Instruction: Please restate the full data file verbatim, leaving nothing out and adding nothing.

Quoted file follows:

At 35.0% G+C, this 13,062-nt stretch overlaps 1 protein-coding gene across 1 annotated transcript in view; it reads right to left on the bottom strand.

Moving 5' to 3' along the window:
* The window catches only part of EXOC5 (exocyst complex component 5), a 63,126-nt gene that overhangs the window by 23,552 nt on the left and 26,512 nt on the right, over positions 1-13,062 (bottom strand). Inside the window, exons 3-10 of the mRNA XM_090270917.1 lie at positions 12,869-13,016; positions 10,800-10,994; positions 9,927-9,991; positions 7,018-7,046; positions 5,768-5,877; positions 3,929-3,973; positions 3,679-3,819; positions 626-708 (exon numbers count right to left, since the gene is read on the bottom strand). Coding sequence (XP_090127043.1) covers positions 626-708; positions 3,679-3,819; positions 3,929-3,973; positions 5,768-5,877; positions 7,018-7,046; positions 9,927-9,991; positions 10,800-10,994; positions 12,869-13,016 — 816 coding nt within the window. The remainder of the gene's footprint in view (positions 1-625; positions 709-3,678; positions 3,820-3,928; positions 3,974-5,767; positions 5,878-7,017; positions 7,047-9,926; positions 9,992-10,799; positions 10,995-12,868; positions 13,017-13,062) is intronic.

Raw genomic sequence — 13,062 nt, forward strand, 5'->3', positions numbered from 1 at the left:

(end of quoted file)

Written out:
At 35.0% G+C, this 13,062-nt stretch overlaps 1 protein-coding gene across 1 annotated transcript in view; it reads right to left on the bottom strand.

Moving 5' to 3' along the window:
* The window catches only part of EXOC5 (exocyst complex component 5), a 63,126-nt gene that overhangs the window by 23,552 nt on the left and 26,512 nt on the right, over positions 1-13,062 (bottom strand). Inside the window, exons 3-10 of the mRNA XM_090270917.1 lie at positions 12,869-13,016; positions 10,800-10,994; positions 9,927-9,991; positions 7,018-7,046; positions 5,768-5,877; positions 3,929-3,973; positions 3,679-3,819; positions 626-708 (exon numbers count right to left, since the gene is read on the bottom strand). Coding sequence (XP_090127043.1) covers positions 626-708; positions 3,679-3,819; positions 3,929-3,973; positions 5,768-5,877; positions 7,018-7,046; positions 9,927-9,991; positions 10,800-10,994; positions 12,869-13,016 — 816 coding nt within the window. The remainder of the gene's footprint in view (positions 1-625; positions 709-3,678; positions 3,820-3,928; positions 3,974-5,767; positions 5,878-7,017; positions 7,047-9,926; positions 9,992-10,799; positions 10,995-12,868; positions 13,017-13,062) is intronic.

Raw genomic sequence — 13,062 nt, forward strand, 5'->3', positions numbered from 1 at the left: